How to Clean a Bedroom While Battling Dust Allergies

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Just because you're battling dust allergies doesn't mean you can't still clean your bedroom. Clean a bedroom while battling dust allergies with help from an expert from the Arizona Natural Health Center in this free video clip.

Part of the Video Series: Treating Allergies
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Video Transcript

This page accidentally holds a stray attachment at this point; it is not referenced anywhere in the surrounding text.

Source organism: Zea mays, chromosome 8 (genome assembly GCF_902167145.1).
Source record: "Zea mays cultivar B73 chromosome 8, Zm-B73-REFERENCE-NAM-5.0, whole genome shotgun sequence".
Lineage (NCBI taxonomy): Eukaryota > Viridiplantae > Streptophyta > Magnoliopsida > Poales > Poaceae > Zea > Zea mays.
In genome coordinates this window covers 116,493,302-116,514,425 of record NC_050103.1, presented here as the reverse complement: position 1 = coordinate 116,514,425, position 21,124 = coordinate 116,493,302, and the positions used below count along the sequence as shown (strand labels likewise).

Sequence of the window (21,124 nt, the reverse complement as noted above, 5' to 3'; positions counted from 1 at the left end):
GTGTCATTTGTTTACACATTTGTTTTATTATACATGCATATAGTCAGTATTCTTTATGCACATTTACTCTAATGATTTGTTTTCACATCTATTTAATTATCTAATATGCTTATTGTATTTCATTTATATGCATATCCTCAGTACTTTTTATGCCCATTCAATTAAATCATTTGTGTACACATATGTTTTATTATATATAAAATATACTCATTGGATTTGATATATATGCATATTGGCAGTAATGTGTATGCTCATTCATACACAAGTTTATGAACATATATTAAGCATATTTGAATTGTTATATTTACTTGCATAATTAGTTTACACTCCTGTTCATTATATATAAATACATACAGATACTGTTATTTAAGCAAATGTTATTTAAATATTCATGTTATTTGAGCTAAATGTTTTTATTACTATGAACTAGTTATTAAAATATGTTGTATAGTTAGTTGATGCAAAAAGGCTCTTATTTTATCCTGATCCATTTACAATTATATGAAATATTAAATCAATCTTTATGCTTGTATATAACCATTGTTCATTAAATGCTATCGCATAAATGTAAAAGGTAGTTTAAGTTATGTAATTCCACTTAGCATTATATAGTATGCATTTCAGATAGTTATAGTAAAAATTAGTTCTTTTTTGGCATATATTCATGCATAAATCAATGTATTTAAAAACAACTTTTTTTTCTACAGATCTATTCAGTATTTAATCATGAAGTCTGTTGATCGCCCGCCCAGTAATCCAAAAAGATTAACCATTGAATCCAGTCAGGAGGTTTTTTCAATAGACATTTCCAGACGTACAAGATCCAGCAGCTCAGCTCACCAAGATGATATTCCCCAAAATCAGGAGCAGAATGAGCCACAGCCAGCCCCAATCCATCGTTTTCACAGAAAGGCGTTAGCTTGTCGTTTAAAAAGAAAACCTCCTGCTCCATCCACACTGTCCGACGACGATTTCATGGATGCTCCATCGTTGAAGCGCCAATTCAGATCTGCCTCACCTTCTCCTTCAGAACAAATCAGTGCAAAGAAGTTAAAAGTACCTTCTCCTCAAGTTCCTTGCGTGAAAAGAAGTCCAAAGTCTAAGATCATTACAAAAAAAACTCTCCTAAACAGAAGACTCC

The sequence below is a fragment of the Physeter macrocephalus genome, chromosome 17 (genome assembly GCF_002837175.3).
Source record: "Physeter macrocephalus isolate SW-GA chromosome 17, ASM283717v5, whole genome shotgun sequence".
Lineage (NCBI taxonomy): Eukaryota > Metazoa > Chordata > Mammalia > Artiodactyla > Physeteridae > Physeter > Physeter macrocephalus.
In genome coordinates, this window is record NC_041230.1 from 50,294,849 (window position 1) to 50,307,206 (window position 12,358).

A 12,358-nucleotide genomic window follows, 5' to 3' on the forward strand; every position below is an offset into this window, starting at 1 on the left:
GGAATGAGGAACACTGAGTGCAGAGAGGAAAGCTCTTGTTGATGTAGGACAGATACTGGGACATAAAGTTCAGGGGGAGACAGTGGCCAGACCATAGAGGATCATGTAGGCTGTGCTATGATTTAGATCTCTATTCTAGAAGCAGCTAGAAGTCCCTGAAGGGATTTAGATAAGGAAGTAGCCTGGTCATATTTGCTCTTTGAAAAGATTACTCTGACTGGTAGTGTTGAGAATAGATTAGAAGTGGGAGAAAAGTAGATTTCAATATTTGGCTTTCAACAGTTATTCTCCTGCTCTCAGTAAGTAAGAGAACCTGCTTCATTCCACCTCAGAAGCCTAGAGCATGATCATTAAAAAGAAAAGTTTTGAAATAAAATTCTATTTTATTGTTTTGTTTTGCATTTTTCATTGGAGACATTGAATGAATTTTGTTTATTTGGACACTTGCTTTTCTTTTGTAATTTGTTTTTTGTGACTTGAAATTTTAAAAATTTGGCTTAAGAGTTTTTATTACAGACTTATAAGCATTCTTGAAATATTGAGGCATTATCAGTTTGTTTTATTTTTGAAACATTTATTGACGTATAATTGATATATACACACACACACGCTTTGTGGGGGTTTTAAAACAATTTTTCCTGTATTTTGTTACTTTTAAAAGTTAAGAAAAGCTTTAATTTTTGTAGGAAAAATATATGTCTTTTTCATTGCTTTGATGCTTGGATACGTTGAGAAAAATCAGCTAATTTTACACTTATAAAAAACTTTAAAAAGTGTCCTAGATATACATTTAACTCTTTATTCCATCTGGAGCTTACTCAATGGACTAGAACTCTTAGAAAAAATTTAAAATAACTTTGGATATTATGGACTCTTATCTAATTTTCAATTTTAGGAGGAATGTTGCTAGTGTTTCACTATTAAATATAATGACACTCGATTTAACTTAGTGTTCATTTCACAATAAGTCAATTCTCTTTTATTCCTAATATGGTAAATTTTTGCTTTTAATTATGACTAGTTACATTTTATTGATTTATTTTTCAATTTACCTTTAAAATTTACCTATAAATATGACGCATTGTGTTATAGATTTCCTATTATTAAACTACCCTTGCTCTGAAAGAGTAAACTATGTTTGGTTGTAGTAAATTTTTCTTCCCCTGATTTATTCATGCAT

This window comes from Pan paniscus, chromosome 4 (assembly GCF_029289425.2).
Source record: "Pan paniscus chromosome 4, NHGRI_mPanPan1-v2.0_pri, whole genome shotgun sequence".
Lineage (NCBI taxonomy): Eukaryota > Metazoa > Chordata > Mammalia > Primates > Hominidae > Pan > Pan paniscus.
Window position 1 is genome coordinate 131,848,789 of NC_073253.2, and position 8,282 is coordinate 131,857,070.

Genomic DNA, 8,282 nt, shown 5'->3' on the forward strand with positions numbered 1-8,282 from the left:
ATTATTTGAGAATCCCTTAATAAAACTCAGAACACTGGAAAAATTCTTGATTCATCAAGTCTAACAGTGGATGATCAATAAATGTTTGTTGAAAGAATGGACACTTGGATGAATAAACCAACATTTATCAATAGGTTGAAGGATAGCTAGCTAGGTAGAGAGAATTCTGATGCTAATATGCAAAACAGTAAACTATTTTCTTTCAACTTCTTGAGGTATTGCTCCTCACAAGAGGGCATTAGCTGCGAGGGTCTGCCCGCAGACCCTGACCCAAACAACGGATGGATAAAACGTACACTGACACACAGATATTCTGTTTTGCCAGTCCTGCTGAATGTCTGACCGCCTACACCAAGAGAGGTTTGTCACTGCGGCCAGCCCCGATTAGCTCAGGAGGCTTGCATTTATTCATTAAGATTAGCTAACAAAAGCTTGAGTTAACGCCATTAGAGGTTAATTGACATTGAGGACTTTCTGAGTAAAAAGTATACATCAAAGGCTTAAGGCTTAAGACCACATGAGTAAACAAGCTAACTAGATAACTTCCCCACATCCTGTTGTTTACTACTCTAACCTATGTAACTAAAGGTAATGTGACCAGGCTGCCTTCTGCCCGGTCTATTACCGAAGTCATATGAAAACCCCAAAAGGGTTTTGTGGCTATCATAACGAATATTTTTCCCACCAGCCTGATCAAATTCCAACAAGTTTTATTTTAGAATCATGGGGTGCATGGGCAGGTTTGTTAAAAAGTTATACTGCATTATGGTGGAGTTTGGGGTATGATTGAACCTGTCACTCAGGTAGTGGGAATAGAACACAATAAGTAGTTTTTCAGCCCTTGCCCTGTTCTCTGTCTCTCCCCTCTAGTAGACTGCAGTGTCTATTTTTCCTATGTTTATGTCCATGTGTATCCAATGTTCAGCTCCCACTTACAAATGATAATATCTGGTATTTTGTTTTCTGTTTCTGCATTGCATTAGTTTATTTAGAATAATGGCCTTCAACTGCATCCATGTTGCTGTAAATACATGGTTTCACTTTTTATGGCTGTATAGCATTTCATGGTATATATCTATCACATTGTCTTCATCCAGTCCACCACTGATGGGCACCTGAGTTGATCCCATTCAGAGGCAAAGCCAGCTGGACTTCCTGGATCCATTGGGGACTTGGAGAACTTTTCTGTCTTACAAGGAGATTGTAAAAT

Hi, I'm Dr.Laurinda Kwan from the Arizona Natural Health Center. Allergies to dust can make everyday chores such as cleaning, more frustrating. While you can't make your entire home dust-free, there are some simple things you can do to lessen your allergic reaction to dust while cleaning, and to help allergy proof your home. The first thing you want to do, is to make sure you turn on your heating and cooling fan, so that the debris kicked up will be pulled into the filter. Install an HVAC filter, specifically designed to catch small particles such as dust mites, mold and dander. And replace them monthly. Turn on HEPA Air Purifiers, if you have environmental allergies, I recommend purchasing one of these. It is best to have it on, at least four hours a day, to help filter airborne allergens out of the air. Make sure they are NSF certified, and check consumer reports. It is most important to have an air purifier in the bedroom and make sure it is running when you're cleaning. Put on your mask to avoid breathing in stirred up allergens. These are easily picked up at local hardware stores or medical supply shops, inexpensive ones will work just fine. And remember, prevention is best. If you lessen your direct exposure to allergens, then you won't have allergic symptoms. Start with tidying and de-cluttering, lots of magazines and stuffed animals collect dust. Put these away and consider shelves or cabinets with doors for storage of these items. Shake out comforters, outer bedding and decorative pillows outside, then vacuum with HEPA filter vacuum.Make sure you pull out your sheets carefully to avoid stirring up dust particles and remove them from the room, then damp dust. I recommend dusting after vacuuming, to help pick up loose particles that are kicked up from the vacuum. Damp dust, using a dampened cloth or dusting for dusting, or a wet mop, if you have hard flooring. This will significantly minimize the distribution of dust through the air. A few other tit-bits, those with allergies are often sensitive to chemicals use din common household cleaning supplies. This is particularly true for people with respiratory allergies. Use environmentally friendly products or make your own homemade cleaning products. Make sure your vacuum cleaner is properly maintained, and change the filters regularly. Ideally, you want to keep the humidity in your house, about 40 to 50 percent. Use a cool mist humidifier if needed, and the temperature should be about 70 degrees. These are ideal conditions to keep dust mites and mold to a minimum. And consider prophylactic treatment. Stinging nettle, an herb, is a common weed found in the United States, and is mother nature's antihistamine. But without the unwanted side effects of drowsiness. You can find stinging nettle is capsule form at your local health food stores. And taking about 300 milligrams before cleaning will offer some protection for most people. The key points to remember when cleaning a bedroom or battling dust allergies, is to practice prevention. Limit your exposure to dust particles by providing a barrier and keeping dust out of the air. I'm Dr.Laurinda Kwan from the Arizona Natural Health Center, talking to you today, about how to clean a bedroom while battling dust allergies.


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